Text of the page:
Written by Fajar Binti Benjamin
Pacific Rim: Uprising, as described by my friend, is the “Perfect Popcorn Movie”. You don’t go in to concentrate on the details and analyse the characters’ motives. You go in to see some robots smash into each other while you exercise your jaw over a large popcorn bucket. Once you start letting just the smallest number of neurons fire around your brain after the movie, the whole thing crumbles apart.
As someone who has never seen the first Pacific Rim, the basic gist I’ve concluded about it is this: Giant alien monsters (Kaiju) wanted to destroy earth. Humans decided the best way to combat that was to build giant robots (Jaegers) that must be operated from within by a team of two people, as the strain of controlling a giant robot is too much to bear on one mind. No one had a better plan, apparently. Some dude blew himself up to save the world, and it was a Very Heroic Sacrifice.
In this sequel movie, we follow John Boyega’s character as the son of the dude who blew himself up in the previous one. He’s quite the typical “my dad was a hero but I’m not, despite being even more talented than him at heroing, whatchu gonna do about it?” type. He meets a girl, the “my family died before my eyes, I grew up on the streets, I’m somehow so genius that I taught myself how to build ROBOTS, tough as nails” type. The company in charge of the Jaegers catches up to both of them and whisks them away just in time before everything starts falling apart after 10 years of peace.
I can’t be too mad at the film for doing what it’s supposed to do. In recent years, we’ve seen action movies take a turn for the more complex, especially when it comes to comic book films or book to movie adaptations. So coming back into this world where our heroes smash through buildings sure to be full of civilians, use cars with people still in them as snowballs, and break out of the atmosphere with absolutely no protection before crashing back in was jarring – to put it kindly.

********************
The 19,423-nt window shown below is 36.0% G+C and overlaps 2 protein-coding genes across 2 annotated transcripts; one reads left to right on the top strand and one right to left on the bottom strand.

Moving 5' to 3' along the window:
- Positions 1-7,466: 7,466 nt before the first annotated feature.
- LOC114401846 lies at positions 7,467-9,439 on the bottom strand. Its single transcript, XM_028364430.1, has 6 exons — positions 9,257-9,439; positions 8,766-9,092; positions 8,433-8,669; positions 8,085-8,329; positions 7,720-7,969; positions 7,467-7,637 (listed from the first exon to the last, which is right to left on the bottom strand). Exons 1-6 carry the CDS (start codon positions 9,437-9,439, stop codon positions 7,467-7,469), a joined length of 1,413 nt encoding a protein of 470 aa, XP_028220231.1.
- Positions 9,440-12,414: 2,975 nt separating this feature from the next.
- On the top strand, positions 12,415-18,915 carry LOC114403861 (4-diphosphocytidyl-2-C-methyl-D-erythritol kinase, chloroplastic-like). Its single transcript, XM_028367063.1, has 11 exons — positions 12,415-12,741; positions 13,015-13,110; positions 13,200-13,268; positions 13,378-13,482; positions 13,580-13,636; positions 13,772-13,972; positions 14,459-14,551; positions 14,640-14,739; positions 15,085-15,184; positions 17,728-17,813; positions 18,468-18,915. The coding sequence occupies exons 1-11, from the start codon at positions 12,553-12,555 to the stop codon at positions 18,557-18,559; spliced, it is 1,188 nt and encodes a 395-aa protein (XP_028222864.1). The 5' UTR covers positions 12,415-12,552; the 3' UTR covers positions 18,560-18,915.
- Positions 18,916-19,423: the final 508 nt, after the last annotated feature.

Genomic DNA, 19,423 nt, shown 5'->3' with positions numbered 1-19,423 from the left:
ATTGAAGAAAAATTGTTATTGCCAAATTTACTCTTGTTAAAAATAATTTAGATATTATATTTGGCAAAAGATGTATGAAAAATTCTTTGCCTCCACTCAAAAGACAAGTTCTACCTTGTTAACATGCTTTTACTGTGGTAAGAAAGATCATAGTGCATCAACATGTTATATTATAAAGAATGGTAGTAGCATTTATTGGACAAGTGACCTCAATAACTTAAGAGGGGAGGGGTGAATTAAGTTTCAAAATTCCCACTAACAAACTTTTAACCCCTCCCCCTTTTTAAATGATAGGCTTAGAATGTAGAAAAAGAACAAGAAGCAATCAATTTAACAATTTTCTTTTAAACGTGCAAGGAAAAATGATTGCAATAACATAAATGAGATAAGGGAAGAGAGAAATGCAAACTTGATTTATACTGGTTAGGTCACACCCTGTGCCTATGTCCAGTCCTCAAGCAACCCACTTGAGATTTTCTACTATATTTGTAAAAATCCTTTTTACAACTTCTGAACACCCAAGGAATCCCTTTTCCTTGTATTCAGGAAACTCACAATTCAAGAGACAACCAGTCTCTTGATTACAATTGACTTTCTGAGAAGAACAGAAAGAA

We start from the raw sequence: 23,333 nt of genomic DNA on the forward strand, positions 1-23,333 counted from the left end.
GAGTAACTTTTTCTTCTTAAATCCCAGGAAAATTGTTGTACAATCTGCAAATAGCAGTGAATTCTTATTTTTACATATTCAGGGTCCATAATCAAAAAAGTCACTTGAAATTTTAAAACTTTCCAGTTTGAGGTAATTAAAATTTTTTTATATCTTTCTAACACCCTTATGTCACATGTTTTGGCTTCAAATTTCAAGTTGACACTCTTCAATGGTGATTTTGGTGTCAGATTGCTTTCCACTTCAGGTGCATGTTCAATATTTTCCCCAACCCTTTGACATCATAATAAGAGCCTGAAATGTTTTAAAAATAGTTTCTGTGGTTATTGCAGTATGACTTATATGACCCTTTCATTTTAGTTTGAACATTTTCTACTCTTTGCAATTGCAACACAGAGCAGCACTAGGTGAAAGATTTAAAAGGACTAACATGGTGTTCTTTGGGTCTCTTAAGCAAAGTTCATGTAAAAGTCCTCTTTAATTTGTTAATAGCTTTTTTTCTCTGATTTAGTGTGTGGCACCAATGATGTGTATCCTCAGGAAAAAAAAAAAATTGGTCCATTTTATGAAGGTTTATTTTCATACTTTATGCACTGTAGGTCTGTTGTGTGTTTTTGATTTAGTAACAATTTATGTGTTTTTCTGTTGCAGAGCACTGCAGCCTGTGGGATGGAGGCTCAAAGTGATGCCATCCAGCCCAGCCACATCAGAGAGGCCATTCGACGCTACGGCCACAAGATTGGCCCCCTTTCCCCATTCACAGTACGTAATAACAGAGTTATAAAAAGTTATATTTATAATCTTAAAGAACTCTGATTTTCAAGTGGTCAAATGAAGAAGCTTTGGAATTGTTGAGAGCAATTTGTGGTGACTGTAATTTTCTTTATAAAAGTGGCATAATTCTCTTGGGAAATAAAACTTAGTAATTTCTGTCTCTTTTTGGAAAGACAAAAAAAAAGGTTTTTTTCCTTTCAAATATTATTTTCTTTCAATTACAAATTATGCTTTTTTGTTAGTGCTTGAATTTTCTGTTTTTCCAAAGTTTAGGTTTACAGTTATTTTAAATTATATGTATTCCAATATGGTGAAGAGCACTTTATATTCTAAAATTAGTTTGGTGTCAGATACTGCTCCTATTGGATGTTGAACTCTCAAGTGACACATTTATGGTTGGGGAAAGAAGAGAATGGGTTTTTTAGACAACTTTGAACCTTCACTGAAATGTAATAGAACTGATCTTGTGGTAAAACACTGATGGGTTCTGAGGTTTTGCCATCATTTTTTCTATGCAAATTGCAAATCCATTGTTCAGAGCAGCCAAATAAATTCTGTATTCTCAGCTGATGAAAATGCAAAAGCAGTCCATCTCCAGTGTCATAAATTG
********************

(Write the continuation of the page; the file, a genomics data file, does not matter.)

What I will say for this film is that it’s diverse. The cadets in training are all from different parts of the world, and the badass female ™ of this film was played by the so-beautiful-she’s-scary Jing Tian. Clint Eastwood and John Boyega look nothing alike, though John Boyega gleefully champions them both as “sexy” and “handsome”. Amara, the teenage protagonist played by Cailee Spaeny, is neither creepily sexualised (like in Transformers 5) nor is she there as a token character (also Transformers 5). It can even be argued that she plays the most pivotal role, if not the standout and most likeable performance of the movie.
However, if you’re looking to laugh, this definitely isn’t the film. The most it could draw from the audience was exasperated sighs at the flat attempts at “humour”. Its strengths lie in the scenes featuring the cadets’ interactions, the well-directed action sequences and the few minutes we get to spend with the villain and his best friend. All things considered, I’d give this movie a 2/5 rating. Go watch it, or don’t. Personally, I’d save my cash in anticipation of Ready Player One or Infinity War.